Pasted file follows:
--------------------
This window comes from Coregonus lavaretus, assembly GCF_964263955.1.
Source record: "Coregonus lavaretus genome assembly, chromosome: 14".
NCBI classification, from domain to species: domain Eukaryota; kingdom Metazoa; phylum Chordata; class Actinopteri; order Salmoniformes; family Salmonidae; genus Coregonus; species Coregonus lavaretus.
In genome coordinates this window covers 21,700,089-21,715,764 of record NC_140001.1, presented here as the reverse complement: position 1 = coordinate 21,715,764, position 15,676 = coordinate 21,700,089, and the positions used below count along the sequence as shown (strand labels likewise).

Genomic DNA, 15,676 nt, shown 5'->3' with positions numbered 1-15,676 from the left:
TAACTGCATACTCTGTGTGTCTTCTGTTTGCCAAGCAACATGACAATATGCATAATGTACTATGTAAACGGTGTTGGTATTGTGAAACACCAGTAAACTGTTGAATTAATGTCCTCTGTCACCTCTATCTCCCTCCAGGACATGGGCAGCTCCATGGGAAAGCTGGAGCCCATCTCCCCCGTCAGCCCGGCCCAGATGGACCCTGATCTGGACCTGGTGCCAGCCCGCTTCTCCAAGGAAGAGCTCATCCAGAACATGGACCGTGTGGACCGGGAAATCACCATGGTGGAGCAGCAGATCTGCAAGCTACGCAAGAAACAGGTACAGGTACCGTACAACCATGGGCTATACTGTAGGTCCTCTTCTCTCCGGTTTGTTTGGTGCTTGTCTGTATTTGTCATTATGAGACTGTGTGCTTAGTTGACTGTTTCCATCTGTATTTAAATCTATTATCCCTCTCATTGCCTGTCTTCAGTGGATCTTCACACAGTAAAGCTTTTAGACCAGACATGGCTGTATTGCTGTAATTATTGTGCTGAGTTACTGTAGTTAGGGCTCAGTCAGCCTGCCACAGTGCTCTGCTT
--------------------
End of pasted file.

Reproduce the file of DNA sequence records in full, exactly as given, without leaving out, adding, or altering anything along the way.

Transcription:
This window comes from Coregonus lavaretus, assembly GCF_964263955.1.
Source record: "Coregonus lavaretus genome assembly, chromosome: 14".
NCBI classification, from domain to species: domain Eukaryota; kingdom Metazoa; phylum Chordata; class Actinopteri; order Salmoniformes; family Salmonidae; genus Coregonus; species Coregonus lavaretus.
In genome coordinates this window covers 21,700,089-21,715,764 of record NC_140001.1, presented here as the reverse complement: position 1 = coordinate 21,715,764, position 15,676 = coordinate 21,700,089, and the positions used below count along the sequence as shown (strand labels likewise).

Genomic DNA, 15,676 nt, shown 5'->3' with positions numbered 1-15,676 from the left:
TAACTGCATACTCTGTGTGTCTTCTGTTTGCCAAGCAACATGACAATATGCATAATGTACTATGTAAACGGTGTTGGTATTGTGAAACACCAGTAAACTGTTGAATTAATGTCCTCTGTCACCTCTATCTCCCTCCAGGACATGGGCAGCTCCATGGGAAAGCTGGAGCCCATCTCCCCCGTCAGCCCGGCCCAGATGGACCCTGATCTGGACCTGGTGCCAGCCCGCTTCTCCAAGGAAGAGCTCATCCAGAACATGGACCGTGTGGACCGGGAAATCACCATGGTGGAGCAGCAGATCTGCAAGCTACGCAAGAAACAGGTACAGGTACCGTACAACCATGGGCTATACTGTAGGTCCTCTTCTCTCCGGTTTGTTTGGTGCTTGTCTGTATTTGTCATTATGAGACTGTGTGCTTAGTTGACTGTTTCCATCTGTATTTAAATCTATTATCCCTCTCATTGCCTGTCTTCAGTGGATCTTCACACAGTAAAGCTTTTAGACCAGACATGGCTGTATTGCTGTAATTATTGTGCTGAGTTACTGTAGTTAGGGCTCAGTCAGCCTGCCACAGTGCTCTGCTT